EU/UK Accord Delays Tariffs: Electric Vehicle Manufacturers Granted Extension on Compliance Deadline
In a joint decision aimed at alleviating concerns within the automotive industry, the European Union and the United Kingdom have agreed to extend the deadline for electric vehicle (EV) makers to comply with local content rules until the end of 2026. This move will postpone the imposition of tariffs on EVs traded between the EU and the UK.
The decision to extend the timeline, which was formally approved by the EU Council on Thursday, follows a proposal made earlier this month by the European Union. The initial deadline of 2024 has been pushed to 2026, providing manufacturers and consumers with substantial relief from potential additional costs. According to the British government, the extension is estimated to save up to £4.3 billion ($5.45 billion), reported Reuters.
The UK and the EU represent each other’s largest markets for the export of electric vehicles, as both regions actively encourage the adoption of EVs as a sustainable alternative to traditional internal combustion engine vehicles powered by gasoline or diesel.
British Prime Minister Rishi Sunak expressed satisfaction with the outcome, stating, “We have been listening to concerns of the sector throughout this process, and I know this breakthrough will come as a huge relief to the industry.” Sunak emphasized the government’s commitment to supporting the domestic battery industry and ensuring long-term certainty for the thriving automotive sector in the UK.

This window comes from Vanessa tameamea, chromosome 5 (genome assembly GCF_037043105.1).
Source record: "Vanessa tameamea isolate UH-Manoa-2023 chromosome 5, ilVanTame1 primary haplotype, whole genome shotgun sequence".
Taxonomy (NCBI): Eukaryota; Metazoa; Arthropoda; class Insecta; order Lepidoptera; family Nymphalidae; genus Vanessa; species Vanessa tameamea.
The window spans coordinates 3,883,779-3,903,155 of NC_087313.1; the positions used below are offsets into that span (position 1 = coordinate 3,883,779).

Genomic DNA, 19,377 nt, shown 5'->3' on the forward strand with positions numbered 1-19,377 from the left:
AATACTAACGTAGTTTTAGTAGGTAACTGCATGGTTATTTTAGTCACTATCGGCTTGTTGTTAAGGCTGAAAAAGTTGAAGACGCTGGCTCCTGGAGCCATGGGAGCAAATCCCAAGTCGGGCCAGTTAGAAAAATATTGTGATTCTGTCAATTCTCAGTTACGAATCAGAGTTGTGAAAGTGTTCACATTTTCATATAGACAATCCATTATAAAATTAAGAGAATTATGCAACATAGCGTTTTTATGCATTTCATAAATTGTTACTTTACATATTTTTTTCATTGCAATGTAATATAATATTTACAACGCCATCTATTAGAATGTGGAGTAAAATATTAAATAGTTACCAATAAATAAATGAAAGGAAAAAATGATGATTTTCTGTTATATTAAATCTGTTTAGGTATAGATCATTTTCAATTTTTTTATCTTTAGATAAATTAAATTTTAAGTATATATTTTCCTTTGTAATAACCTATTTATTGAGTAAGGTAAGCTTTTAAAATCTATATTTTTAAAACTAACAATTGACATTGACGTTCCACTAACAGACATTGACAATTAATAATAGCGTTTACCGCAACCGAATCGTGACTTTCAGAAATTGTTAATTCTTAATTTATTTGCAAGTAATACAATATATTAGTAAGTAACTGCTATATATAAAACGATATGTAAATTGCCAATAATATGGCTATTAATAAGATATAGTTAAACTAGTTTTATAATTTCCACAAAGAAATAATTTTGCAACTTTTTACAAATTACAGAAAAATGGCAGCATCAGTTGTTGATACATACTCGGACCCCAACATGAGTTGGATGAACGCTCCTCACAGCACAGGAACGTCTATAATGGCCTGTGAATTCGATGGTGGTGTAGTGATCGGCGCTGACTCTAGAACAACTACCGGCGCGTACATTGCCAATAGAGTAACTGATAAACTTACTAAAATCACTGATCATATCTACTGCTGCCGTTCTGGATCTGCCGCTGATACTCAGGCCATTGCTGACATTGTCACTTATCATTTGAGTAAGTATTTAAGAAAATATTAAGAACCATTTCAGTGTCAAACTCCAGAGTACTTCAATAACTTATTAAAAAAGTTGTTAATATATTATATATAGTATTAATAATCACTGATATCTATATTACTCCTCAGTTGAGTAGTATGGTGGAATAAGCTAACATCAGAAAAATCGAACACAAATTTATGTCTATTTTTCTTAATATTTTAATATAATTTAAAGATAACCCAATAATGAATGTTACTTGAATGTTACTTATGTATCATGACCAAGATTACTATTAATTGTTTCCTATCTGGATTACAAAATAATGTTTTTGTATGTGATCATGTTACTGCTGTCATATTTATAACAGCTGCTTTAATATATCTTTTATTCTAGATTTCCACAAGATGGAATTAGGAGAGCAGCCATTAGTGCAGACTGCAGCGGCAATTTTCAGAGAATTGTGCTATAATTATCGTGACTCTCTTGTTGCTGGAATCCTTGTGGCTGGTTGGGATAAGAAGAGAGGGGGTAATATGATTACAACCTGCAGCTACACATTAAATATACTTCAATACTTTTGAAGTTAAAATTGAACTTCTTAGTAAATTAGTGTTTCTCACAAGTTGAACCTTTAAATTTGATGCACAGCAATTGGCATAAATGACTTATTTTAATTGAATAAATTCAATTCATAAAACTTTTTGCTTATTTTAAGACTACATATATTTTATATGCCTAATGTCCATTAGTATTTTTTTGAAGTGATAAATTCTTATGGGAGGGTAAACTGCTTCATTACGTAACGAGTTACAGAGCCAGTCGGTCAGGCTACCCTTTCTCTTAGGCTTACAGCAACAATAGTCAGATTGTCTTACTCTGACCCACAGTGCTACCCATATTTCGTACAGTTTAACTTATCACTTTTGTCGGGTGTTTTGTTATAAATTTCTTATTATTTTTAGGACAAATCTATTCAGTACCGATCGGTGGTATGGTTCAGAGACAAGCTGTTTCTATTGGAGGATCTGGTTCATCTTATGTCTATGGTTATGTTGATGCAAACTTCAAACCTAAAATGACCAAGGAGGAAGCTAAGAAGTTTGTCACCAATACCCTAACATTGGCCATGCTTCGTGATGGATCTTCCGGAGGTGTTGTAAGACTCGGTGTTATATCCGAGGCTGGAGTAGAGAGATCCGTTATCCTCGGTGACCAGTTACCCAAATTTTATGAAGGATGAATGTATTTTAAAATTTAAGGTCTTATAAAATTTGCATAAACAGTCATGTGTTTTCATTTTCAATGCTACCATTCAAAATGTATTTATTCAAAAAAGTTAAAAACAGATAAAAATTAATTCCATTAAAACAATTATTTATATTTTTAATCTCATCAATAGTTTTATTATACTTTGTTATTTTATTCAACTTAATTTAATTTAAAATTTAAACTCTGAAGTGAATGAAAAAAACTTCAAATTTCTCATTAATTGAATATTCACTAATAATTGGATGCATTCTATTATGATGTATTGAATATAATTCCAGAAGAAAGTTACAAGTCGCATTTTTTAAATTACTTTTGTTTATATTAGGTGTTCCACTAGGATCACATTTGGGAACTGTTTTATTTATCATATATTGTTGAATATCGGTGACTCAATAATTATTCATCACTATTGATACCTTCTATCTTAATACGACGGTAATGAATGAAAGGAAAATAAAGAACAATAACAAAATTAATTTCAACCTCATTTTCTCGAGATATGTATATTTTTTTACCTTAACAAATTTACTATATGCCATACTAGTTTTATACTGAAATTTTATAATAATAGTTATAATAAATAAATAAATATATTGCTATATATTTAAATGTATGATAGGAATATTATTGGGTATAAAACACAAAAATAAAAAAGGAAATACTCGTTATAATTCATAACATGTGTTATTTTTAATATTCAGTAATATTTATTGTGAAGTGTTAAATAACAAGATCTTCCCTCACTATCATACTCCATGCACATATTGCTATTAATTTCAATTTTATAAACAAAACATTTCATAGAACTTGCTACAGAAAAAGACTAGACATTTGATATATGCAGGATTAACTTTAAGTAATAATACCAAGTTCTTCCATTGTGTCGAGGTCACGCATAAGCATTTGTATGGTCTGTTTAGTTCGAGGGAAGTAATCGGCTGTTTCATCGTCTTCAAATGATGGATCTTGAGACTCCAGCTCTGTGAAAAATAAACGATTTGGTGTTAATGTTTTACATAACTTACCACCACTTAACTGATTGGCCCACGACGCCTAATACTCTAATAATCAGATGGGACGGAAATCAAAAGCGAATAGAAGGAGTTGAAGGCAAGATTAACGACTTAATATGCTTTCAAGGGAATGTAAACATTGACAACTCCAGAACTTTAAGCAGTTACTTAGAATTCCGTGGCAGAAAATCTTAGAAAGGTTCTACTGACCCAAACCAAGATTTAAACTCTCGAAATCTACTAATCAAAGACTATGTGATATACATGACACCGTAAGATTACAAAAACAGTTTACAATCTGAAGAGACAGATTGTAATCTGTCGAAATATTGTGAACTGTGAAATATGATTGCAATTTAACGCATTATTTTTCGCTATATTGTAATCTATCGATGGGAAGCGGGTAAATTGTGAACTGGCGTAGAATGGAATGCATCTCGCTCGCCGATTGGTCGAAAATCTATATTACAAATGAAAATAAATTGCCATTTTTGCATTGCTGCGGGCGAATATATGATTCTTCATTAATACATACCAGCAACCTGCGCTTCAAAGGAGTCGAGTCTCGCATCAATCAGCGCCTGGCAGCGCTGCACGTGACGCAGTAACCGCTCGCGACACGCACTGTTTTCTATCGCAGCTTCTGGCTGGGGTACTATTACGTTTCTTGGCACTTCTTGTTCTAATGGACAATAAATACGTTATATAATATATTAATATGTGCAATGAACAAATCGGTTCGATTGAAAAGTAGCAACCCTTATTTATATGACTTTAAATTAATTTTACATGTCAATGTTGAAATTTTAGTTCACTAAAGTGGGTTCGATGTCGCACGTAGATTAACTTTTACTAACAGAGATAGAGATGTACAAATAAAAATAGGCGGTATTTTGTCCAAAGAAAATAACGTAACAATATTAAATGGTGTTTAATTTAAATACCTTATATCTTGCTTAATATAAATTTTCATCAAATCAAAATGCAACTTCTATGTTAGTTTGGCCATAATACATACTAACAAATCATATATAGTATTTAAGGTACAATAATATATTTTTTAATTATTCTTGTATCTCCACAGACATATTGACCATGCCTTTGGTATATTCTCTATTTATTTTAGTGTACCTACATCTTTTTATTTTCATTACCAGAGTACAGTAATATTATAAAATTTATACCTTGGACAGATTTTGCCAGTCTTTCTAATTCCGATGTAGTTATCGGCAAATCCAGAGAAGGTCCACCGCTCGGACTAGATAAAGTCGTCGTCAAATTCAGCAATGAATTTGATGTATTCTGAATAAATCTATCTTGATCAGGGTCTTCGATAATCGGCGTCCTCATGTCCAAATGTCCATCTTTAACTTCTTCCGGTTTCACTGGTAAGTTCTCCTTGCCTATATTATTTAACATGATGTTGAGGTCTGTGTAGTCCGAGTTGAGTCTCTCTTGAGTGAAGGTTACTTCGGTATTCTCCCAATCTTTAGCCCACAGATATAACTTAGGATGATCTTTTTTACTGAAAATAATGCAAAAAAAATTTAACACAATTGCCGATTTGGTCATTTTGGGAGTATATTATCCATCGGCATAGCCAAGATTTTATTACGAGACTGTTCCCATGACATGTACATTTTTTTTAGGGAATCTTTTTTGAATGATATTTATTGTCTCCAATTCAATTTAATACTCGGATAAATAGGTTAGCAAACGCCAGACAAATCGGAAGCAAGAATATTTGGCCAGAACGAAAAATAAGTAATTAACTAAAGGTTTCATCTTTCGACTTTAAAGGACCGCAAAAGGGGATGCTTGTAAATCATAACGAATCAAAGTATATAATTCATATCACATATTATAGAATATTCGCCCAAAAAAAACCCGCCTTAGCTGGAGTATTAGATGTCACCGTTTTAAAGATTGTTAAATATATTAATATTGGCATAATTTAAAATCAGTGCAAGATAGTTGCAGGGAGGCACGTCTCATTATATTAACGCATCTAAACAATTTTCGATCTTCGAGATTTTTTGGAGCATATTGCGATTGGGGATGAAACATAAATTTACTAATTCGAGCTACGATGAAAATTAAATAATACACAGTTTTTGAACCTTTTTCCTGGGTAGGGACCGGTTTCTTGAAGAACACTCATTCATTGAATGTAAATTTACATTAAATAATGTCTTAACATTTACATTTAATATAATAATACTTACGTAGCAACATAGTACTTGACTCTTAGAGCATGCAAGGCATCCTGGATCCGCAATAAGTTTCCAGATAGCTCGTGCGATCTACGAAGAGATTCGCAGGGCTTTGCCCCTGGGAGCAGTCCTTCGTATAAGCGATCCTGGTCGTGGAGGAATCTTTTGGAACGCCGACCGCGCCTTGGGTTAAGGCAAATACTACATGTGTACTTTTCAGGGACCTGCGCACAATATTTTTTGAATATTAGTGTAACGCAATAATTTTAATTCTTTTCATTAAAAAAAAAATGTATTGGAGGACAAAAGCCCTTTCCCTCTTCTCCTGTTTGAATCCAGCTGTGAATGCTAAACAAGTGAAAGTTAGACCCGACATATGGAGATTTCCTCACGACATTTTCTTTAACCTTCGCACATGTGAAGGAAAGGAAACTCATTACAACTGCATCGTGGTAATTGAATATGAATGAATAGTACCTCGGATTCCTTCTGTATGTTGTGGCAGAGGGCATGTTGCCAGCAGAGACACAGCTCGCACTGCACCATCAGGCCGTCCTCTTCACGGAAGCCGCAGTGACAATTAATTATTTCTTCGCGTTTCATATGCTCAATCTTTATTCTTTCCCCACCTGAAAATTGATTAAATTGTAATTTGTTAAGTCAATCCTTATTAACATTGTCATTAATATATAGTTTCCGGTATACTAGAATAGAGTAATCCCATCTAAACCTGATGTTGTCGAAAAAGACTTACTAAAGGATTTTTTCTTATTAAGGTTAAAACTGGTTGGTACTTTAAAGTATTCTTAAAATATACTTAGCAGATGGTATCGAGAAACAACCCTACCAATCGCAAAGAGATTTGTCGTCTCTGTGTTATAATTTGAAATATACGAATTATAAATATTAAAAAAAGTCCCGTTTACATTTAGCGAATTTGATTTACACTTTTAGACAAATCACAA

The extension comes in response to warnings from major automakers, including Fiat-owner Stellantis, which cautioned in May that British car plants could face closures if the original rules were implemented in 2024. The decision has been widely praised by industry stakeholders, including the Society of Motor Manufacturers and Traders (SMMT), a UK motor industry trade association.
Mike Hawes, the head of SMMT, commented on the positive impact of the decision: “Deferring the rules of origin is a win for motorists, the economy, and the environment. The measure will help cut carbon, support growth and jobs, and is the right decision for the decarbonization of road transport.”
In addition to the extension with the EU, the British government announced plans to seek a three-year extension to equivalent rules with Turkey. This move aims to support UK car companies that are major exporters to the Turkish market, further demonstrating the government’s commitment to fostering growth within the automotive sector.